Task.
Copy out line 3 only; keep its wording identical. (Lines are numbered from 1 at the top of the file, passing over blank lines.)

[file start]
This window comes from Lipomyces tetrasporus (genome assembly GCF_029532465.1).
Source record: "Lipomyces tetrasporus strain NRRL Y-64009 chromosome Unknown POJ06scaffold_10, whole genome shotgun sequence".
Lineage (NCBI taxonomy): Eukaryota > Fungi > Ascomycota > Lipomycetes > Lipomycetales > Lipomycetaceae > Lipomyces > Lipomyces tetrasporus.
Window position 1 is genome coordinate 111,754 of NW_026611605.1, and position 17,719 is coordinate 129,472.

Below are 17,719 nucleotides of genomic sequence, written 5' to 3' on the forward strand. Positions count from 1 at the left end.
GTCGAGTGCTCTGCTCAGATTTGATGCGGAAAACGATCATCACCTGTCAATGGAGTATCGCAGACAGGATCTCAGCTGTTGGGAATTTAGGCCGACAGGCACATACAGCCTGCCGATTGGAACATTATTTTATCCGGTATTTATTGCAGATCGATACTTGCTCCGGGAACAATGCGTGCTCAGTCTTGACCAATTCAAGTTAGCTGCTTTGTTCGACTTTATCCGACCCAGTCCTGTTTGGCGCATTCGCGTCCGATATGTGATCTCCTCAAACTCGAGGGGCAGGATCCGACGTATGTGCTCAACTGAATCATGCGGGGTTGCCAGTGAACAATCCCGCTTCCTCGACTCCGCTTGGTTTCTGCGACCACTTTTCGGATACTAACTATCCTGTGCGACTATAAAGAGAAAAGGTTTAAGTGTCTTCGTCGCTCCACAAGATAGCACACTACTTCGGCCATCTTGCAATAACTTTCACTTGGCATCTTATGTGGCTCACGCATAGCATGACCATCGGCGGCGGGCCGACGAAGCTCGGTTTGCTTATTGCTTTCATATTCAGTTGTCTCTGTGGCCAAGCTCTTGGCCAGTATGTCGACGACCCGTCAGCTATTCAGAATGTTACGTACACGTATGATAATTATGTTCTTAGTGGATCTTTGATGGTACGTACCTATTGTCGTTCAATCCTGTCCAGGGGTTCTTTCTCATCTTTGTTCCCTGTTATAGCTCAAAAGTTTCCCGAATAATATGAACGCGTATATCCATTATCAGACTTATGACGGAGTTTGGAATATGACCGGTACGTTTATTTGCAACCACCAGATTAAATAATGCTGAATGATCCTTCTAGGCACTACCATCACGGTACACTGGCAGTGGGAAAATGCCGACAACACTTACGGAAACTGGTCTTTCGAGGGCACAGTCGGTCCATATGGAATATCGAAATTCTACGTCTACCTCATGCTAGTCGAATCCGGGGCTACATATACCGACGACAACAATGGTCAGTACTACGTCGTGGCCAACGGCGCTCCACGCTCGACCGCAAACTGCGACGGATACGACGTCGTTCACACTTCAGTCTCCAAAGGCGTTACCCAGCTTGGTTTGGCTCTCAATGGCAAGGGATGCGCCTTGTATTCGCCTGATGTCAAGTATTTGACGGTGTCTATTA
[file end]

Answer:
Lineage (NCBI taxonomy): Eukaryota > Fungi > Ascomycota > Lipomycetes > Lipomycetales > Lipomycetaceae > Lipomyces > Lipomyces tetrasporus.